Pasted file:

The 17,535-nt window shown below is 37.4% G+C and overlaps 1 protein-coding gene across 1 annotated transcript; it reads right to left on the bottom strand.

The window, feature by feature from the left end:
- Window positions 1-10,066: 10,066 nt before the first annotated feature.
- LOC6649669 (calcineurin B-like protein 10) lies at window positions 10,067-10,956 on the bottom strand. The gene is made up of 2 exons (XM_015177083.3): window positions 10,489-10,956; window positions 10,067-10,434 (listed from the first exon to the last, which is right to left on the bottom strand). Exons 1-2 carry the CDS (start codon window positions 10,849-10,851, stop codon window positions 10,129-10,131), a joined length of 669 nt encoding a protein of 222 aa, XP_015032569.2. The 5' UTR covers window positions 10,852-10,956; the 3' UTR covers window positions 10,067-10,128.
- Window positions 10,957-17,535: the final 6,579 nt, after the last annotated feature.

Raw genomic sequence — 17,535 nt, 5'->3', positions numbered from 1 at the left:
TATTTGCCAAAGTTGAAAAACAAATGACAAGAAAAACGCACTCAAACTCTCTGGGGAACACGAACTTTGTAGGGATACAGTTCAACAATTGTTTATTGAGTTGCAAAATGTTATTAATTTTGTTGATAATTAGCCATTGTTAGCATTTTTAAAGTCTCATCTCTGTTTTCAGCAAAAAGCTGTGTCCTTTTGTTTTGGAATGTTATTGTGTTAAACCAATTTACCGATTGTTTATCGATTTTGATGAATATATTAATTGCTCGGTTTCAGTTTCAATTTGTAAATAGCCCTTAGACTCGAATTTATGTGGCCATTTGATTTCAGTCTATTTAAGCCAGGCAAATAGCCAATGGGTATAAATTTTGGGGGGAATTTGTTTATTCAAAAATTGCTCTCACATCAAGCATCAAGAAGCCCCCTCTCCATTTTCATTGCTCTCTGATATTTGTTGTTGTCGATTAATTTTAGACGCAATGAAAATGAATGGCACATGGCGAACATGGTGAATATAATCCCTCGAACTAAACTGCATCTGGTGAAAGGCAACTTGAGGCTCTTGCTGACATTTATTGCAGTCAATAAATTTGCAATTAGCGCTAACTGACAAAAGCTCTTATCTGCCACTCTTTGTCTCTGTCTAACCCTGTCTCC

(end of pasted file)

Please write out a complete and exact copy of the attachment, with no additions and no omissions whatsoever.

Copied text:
The 17,535-nt window shown below is 37.4% G+C and overlaps 1 protein-coding gene across 1 annotated transcript; it reads right to left on the bottom strand.

The window, feature by feature from the left end:
- Window positions 1-10,066: 10,066 nt before the first annotated feature.
- LOC6649669 (calcineurin B-like protein 10) lies at window positions 10,067-10,956 on the bottom strand. The gene is made up of 2 exons (XM_015177083.3): window positions 10,489-10,956; window positions 10,067-10,434 (listed from the first exon to the last, which is right to left on the bottom strand). Exons 1-2 carry the CDS (start codon window positions 10,849-10,851, stop codon window positions 10,129-10,131), a joined length of 669 nt encoding a protein of 222 aa, XP_015032569.2. The 5' UTR covers window positions 10,852-10,956; the 3' UTR covers window positions 10,067-10,128.
- Window positions 10,957-17,535: the final 6,579 nt, after the last annotated feature.

Raw genomic sequence — 17,535 nt, 5'->3', positions numbered from 1 at the left:
TATTTGCCAAAGTTGAAAAACAAATGACAAGAAAAACGCACTCAAACTCTCTGGGGAACACGAACTTTGTAGGGATACAGTTCAACAATTGTTTATTGAGTTGCAAAATGTTATTAATTTTGTTGATAATTAGCCATTGTTAGCATTTTTAAAGTCTCATCTCTGTTTTCAGCAAAAAGCTGTGTCCTTTTGTTTTGGAATGTTATTGTGTTAAACCAATTTACCGATTGTTTATCGATTTTGATGAATATATTAATTGCTCGGTTTCAGTTTCAATTTGTAAATAGCCCTTAGACTCGAATTTATGTGGCCATTTGATTTCAGTCTATTTAAGCCAGGCAAATAGCCAATGGGTATAAATTTTGGGGGGAATTTGTTTATTCAAAAATTGCTCTCACATCAAGCATCAAGAAGCCCCCTCTCCATTTTCATTGCTCTCTGATATTTGTTGTTGTCGATTAATTTTAGACGCAATGAAAATGAATGGCACATGGCGAACATGGTGAATATAATCCCTCGAACTAAACTGCATCTGGTGAAAGGCAACTTGAGGCTCTTGCTGACATTTATTGCAGTCAATAAATTTGCAATTAGCGCTAACTGACAAAAGCTCTTATCTGCCACTCTTTGTCTCTGTCTAACCCTGTCTCC